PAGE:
Scores 81-100%: in addition to disclosed information described for the scores below, the companies publish:
- detailed information about supplier assessment and remediation findings for specific facilities.
- detailed supplier lists for at least 95% of all suppliers at manufacturing and processing level facilities, and extensive raw material supplier lists.
- their social and environmental impacts
- comprehensive data on their use of sustainable materials.
- the gender breakdown of job roles within their own operations and in the supply chain.
- detailed information about the company’s purchasing practices, the company’s approach and progress towards living wages for workers in their supply chain.
- their carbon emissions, use of renewable energy and water footprint from their own operations and across their supply chains.
(Fashion Revolution 2023, p. 43-44)
What Is New for the Index This Year?
The index is constantly evolving and changes of the 2023 edition involve, amongst others, new indicators regarding wages such as the weekly take-home wage for entry-level workers on a standard work week of no more than 48 hours, excluding overtime. Another added dimension are indicators on the disclosure of phasing out coal and emission reductions. Furthermore the method of “degrowth” has been introduced which means prioritising “social and ecological wellbeing over corporate profits”. (Fashion Revolution 2023, p. 7)
Selected Key Findings
The Overall Result
Overall, Fashion Revolution calls it “unimpressive progress” (Fashion Revolution 2023, p. 8) towards more transparency in fashion. Since its first publishing seven years ago, two brands scored over 80% on the index for the first time – Italian retailer OVS with 83% and Gucci hitting 80%. The latter increased its score by 21% compared to the previous year. The performance varies a lot – on average, the overall score of the largest fashion brands increased 2% up to 26% – a meagre result. It is especially bad when considering that 18 major brands have scored 0% (among them Tom Ford, Max Mara, Savage x Fenty and New Yorker). Again, the brands publish their commitments, policies and processes rather than concrete results of their outcomes. The average in the “Policy” section is 53% while the “Spotlight Issues” section only scored 18% on average. Even the brands with the highest scores lack disclosure on social auditing, living wages, purchasing practices, unionisation, gender and racial equity, production and waste volumes, circularity, chemical use, deforestation and carbon emissions in the supply chain. (Fashion Revolution 2023, p. 8)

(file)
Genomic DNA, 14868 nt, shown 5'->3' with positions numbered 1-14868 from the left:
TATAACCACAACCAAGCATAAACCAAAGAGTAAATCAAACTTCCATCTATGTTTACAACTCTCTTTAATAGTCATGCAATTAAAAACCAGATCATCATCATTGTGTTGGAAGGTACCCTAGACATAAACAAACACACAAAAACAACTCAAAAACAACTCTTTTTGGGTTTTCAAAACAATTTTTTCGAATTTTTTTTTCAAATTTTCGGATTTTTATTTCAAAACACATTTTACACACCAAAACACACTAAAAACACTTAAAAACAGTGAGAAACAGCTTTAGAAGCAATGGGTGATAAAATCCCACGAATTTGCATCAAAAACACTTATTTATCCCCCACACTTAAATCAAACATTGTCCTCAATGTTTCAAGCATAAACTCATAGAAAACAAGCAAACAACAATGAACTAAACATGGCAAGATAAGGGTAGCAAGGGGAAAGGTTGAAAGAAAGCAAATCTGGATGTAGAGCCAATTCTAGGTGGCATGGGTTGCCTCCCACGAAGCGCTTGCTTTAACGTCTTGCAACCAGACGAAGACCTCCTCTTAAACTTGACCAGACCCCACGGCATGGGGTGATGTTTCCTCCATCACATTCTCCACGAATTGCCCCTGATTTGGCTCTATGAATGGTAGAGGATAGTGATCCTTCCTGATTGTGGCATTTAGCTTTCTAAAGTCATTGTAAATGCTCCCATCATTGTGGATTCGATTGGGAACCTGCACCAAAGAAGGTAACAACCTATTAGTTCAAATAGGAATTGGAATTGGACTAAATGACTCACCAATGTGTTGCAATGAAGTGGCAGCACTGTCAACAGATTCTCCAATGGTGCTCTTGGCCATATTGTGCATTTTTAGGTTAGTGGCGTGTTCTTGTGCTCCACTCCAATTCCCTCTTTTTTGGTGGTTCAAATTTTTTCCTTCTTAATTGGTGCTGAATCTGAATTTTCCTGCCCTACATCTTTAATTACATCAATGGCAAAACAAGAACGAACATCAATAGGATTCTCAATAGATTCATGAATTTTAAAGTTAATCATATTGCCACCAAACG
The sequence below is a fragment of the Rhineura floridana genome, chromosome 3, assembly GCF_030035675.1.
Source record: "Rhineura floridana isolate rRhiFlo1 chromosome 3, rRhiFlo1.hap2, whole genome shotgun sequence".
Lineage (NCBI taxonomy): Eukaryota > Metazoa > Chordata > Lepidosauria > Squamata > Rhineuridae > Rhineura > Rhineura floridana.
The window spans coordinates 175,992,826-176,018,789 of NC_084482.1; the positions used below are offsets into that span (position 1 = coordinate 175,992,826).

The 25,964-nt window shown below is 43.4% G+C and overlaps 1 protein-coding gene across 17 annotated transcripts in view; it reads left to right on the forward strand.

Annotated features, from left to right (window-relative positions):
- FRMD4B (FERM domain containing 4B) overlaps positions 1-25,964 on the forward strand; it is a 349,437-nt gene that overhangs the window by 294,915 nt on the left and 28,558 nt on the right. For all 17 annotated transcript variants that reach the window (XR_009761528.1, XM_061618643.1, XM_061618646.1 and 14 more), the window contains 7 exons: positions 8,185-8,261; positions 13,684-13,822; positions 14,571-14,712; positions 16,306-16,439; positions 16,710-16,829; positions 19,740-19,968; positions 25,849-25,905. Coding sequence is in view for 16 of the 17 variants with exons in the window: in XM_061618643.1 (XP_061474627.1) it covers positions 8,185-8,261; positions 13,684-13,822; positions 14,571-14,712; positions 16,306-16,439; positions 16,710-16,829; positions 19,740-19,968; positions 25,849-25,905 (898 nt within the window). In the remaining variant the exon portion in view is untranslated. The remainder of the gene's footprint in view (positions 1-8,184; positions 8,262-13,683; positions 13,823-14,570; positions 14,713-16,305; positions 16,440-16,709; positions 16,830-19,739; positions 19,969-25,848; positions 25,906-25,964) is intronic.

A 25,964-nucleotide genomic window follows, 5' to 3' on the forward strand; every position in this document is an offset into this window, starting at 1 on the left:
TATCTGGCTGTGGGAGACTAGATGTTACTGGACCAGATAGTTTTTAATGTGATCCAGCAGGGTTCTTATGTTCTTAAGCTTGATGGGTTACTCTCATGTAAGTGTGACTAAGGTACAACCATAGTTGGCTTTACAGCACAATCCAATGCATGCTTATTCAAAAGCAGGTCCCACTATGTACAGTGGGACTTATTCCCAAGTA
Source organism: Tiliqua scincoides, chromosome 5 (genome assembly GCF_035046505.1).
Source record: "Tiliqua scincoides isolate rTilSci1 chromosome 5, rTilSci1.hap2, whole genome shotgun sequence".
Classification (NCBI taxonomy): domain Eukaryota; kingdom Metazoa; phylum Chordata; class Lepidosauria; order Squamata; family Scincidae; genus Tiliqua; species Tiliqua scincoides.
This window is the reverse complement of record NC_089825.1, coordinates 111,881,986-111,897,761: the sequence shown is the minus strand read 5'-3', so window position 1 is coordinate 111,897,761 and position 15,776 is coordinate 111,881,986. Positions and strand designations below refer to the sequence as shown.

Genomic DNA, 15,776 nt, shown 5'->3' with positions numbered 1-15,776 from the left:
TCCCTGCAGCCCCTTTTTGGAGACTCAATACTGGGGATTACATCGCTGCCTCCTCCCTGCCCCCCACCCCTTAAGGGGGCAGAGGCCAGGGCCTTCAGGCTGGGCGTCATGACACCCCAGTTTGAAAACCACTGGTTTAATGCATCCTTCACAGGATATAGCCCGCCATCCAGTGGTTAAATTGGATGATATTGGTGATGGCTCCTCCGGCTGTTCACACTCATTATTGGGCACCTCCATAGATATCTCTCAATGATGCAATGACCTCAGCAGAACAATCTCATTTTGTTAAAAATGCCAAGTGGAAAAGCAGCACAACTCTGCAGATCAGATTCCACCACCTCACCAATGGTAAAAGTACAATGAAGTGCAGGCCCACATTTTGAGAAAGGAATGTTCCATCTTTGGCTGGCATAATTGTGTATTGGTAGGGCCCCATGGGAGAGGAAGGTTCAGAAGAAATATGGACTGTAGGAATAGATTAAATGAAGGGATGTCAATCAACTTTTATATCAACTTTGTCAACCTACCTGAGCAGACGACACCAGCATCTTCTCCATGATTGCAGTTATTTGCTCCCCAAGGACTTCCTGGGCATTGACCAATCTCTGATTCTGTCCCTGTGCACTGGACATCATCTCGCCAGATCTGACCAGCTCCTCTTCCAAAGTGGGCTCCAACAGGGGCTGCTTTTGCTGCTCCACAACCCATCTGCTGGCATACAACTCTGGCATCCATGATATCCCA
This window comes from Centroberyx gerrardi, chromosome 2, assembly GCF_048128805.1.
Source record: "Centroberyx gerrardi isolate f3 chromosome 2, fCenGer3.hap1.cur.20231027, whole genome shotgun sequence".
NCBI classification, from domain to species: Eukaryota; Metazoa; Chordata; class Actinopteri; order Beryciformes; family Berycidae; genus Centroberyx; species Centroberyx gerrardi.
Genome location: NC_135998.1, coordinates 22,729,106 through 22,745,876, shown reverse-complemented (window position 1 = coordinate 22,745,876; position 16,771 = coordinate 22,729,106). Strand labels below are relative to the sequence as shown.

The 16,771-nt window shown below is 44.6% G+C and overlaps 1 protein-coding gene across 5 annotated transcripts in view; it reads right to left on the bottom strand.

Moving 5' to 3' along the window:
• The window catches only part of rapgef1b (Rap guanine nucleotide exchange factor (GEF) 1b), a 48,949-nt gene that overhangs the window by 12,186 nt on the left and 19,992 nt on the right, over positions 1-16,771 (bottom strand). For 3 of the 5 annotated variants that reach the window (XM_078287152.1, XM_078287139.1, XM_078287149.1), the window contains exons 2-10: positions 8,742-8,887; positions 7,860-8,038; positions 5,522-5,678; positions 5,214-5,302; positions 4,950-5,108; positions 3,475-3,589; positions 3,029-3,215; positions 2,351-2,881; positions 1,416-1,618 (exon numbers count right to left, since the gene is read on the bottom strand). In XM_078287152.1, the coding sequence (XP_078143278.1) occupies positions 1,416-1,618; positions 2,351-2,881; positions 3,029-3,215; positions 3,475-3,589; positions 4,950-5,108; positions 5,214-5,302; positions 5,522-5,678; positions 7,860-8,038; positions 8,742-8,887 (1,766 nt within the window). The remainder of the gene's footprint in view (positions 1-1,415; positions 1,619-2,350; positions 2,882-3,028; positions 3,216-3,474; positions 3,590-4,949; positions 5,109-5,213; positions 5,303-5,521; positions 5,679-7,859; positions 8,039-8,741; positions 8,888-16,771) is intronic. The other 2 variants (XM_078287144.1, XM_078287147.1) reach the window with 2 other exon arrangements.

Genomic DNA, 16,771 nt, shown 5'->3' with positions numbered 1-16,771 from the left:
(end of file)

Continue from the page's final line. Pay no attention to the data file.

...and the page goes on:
For the 2023-report, 61% of the major brands reviewed participated by handing in a completed questionnaire (vs. 62% the previous year). One important thing has to be noted here: four brands which participated in the previous year (Reebock, Billabong, Roxy and Quicksilver) did not take part in the survey this year. These four brands were bought by Authentic Brands Group which now owns nine brands which do not participate. Fashion Revolution claims to see a pattern of acquired brands dropping/reducing their transparency efforts after being acquired. (Fashion Revolution 2023, p. 8)
The Luxury Sector Seems to Finally Start to Catch Up